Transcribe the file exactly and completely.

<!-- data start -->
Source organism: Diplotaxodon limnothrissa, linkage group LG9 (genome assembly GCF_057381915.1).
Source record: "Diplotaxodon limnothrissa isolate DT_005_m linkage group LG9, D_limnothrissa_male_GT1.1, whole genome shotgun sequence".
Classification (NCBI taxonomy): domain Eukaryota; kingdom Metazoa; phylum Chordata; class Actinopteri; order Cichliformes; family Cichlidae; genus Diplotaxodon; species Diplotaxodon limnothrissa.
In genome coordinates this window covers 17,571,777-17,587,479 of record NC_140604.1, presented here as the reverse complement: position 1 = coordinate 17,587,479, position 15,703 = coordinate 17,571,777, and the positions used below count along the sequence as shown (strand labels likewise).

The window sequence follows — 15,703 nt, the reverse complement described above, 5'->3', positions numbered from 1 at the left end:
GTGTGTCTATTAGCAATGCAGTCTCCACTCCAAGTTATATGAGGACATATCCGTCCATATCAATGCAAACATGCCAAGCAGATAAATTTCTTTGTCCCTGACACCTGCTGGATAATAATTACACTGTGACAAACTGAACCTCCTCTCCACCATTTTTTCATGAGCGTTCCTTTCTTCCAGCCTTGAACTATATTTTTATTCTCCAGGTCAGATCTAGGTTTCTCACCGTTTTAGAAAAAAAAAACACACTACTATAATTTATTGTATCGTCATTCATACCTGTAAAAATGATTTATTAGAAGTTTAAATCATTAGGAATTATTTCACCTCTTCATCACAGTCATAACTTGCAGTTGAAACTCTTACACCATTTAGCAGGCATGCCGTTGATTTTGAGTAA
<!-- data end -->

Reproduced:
Source organism: Diplotaxodon limnothrissa, linkage group LG9 (genome assembly GCF_057381915.1).
Source record: "Diplotaxodon limnothrissa isolate DT_005_m linkage group LG9, D_limnothrissa_male_GT1.1, whole genome shotgun sequence".
Classification (NCBI taxonomy): domain Eukaryota; kingdom Metazoa; phylum Chordata; class Actinopteri; order Cichliformes; family Cichlidae; genus Diplotaxodon; species Diplotaxodon limnothrissa.
In genome coordinates this window covers 17,571,777-17,587,479 of record NC_140604.1, presented here as the reverse complement: position 1 = coordinate 17,587,479, position 15,703 = coordinate 17,571,777, and the positions used below count along the sequence as shown (strand labels likewise).

The window sequence follows — 15,703 nt, the reverse complement described above, 5'->3', positions numbered from 1 at the left end:
GTGTGTCTATTAGCAATGCAGTCTCCACTCCAAGTTATATGAGGACATATCCGTCCATATCAATGCAAACATGCCAAGCAGATAAATTTCTTTGTCCCTGACACCTGCTGGATAATAATTACACTGTGACAAACTGAACCTCCTCTCCACCATTTTTTCATGAGCGTTCCTTTCTTCCAGCCTTGAACTATATTTTTATTCTCCAGGTCAGATCTAGGTTTCTCACCGTTTTAGAAAAAAAAAACACACTACTATAATTTATTGTATCGTCATTCATACCTGTAAAAATGATTTATTAGAAGTTTAAATCATTAGGAATTATTTCACCTCTTCATCACAGTCATAACTTGCAGTTGAAACTCTTACACCATTTAGCAGGCATGCCGTTGATTTTGAGTAA